Dating app Tinder is one of the latest tech services to find itself under formal investigation in Europe over GDPR-compliance. The Irish DPC said complaints about the dating app have been made from individuals in multiple EU countries, not just in Ireland — with the Irish regulator taking the lead under a GDPR mechanism to manage cross-border investigations. In particular, some users have accused the company of not providing a copy of all the data it holds on them.
Although this company is not under a formal probe yet, many experts suggest the lack of transparency and the distribution of information to a third party without user consent are a clear breach of GDPR.
For instance, Tara Taubman-Bassirian, a French-born, London-Based lawyer and privacy advocate, told SecurityWeek. “With the lack of transparency, the host holds many capabilities that are unknown to the participant, such as recording and further broadcasting.”
Considering the scope of the app usage related to COVID-19 restrictions, the issue gains huge importance. According to Wired, during the first two months of 2020, Zoom added more users than the entirety of 2019, whereas even the UK’s Cobra team, the cabinet members tasked with tackling the coronavirus crisis, are using the app to host their meetings remotely.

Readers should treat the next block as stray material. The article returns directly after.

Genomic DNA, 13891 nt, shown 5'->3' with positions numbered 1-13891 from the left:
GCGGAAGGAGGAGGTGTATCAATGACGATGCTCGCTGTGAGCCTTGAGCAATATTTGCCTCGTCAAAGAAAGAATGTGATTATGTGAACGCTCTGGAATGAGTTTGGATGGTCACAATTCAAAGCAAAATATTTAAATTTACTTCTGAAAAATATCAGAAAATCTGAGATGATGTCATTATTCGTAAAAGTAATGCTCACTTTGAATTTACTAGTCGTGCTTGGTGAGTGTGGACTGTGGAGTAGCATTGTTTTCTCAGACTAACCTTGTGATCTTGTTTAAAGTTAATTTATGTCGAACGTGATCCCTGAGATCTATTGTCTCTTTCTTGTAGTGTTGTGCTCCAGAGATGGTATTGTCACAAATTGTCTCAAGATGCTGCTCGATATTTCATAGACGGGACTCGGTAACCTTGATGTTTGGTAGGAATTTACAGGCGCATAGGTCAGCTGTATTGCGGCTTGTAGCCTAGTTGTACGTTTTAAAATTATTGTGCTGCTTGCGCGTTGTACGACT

International Impact of the GDPR
Globally, there is an increasing growth in data protection (sometimes referred to as data privacy in non-EU countries) laws. Many of these laws are strongly influenced by the EU rules, which have long been considered the gold standard in data protection law.
Over 100 countries around the world now have data protection laws in place: fewer than half of these countries are in Europe (28 EU Member States and others). The majority of data protection laws have been adopted outside of Europe, with the fastest growth seen in African countries.
So far 24 African countries, out of 53, have adopted laws and regulations to protect personal data, and the number is slowly rising. The EU GDPR stands as a model for many. Yet Raymond Onuhoa, a researcher at the Lagos Business School, insisted that “we need to elaborate laws that fit the local context, without plainly replicating the provisions of other frameworks”.
2020 will be a crucial year for enforcing data protection policies all over the continent. This year, at least twenty African countries will go to the polls, for both legislative and presidential elections, and citizens will express their voting preferences thanks to biometric voting systems. The latter features a card that stocks their facial images, fingerprints, and iris scans. Misuse of the data stored there can be dramatic.
Recently, a number of Asian countries – including China, India, South Korea, Vietnam, Malaysia, Thailand, and Indonesia – have either introduced or enhanced existing cybersecurity or data protection legislation. Though many legal initiatives were GDPR-inspired, some countries extended their reach further than their European counterparts.